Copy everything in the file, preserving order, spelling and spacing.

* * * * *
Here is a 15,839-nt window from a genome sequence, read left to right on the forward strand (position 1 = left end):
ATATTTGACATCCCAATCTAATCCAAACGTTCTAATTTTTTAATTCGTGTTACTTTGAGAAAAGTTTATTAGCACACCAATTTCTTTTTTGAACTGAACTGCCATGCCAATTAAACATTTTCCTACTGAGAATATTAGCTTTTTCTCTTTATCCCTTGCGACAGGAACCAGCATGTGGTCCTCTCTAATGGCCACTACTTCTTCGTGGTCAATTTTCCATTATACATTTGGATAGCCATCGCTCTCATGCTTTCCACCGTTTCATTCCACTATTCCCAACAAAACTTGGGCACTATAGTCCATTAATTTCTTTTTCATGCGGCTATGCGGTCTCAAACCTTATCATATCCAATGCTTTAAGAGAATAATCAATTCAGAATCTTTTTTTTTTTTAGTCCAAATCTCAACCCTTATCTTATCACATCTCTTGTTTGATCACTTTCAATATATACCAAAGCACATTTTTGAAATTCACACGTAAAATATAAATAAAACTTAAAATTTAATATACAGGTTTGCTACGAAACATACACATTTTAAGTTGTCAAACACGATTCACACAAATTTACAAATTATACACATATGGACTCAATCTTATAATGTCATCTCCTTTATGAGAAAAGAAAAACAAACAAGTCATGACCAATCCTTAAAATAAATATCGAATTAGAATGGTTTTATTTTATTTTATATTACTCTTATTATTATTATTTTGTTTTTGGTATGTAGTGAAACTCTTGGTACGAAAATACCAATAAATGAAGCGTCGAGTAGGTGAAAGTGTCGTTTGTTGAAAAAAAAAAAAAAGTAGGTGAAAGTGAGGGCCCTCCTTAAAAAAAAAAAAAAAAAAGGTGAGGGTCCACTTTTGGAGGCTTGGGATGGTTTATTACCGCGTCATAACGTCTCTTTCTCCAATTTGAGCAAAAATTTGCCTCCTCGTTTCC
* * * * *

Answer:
Here is a 15,839-nt window from a genome sequence, read left to right on the forward strand (position 1 = left end):
ATATTTGACATCCCAATCTAATCCAAACGTTCTAATTTTTTAATTCGTGTTACTTTGAGAAAAGTTTATTAGCACACCAATTTCTTTTTTGAACTGAACTGCCATGCCAATTAAACATTTTCCTACTGAGAATATTAGCTTTTTCTCTTTATCCCTTGCGACAGGAACCAGCATGTGGTCCTCTCTAATGGCCACTACTTCTTCGTGGTCAATTTTCCATTATACATTTGGATAGCCATCGCTCTCATGCTTTCCACCGTTTCATTCCACTATTCCCAACAAAACTTGGGCACTATAGTCCATTAATTTCTTTTTCATGCGGCTATGCGGTCTCAAACCTTATCATATCCAATGCTTTAAGAGAATAATCAATTCAGAATCTTTTTTTTTTTTAGTCCAAATCTCAACCCTTATCTTATCACATCTCTTGTTTGATCACTTTCAATATATACCAAAGCACATTTTTGAAATTCACACGTAAAATATAAATAAAACTTAAAATTTAATATACAGGTTTGCTACGAAACATACACATTTTAAGTTGTCAAACACGATTCACACAAATTTACAAATTATACACATATGGACTCAATCTTATAATGTCATCTCCTTTATGAGAAAAGAAAAACAAACAAGTCATGACCAATCCTTAAAATAAATATCGAATTAGAATGGTTTTATTTTATTTTATATTACTCTTATTATTATTATTTTGTTTTTGGTATGTAGTGAAACTCTTGGTACGAAAATACCAATAAATGAAGCGTCGAGTAGGTGAAAGTGTCGTTTGTTGAAAAAAAAAAAAAAGTAGGTGAAAGTGAGGGCCCTCCTTAAAAAAAAAAAAAAAAAAGGTGAGGGTCCACTTTTGGAGGCTTGGGATGGTTTATTACCGCGTCATAACGTCTCTTTCTCCAATTTGAGCAAAAATTTGCCTCCTCGTTTCC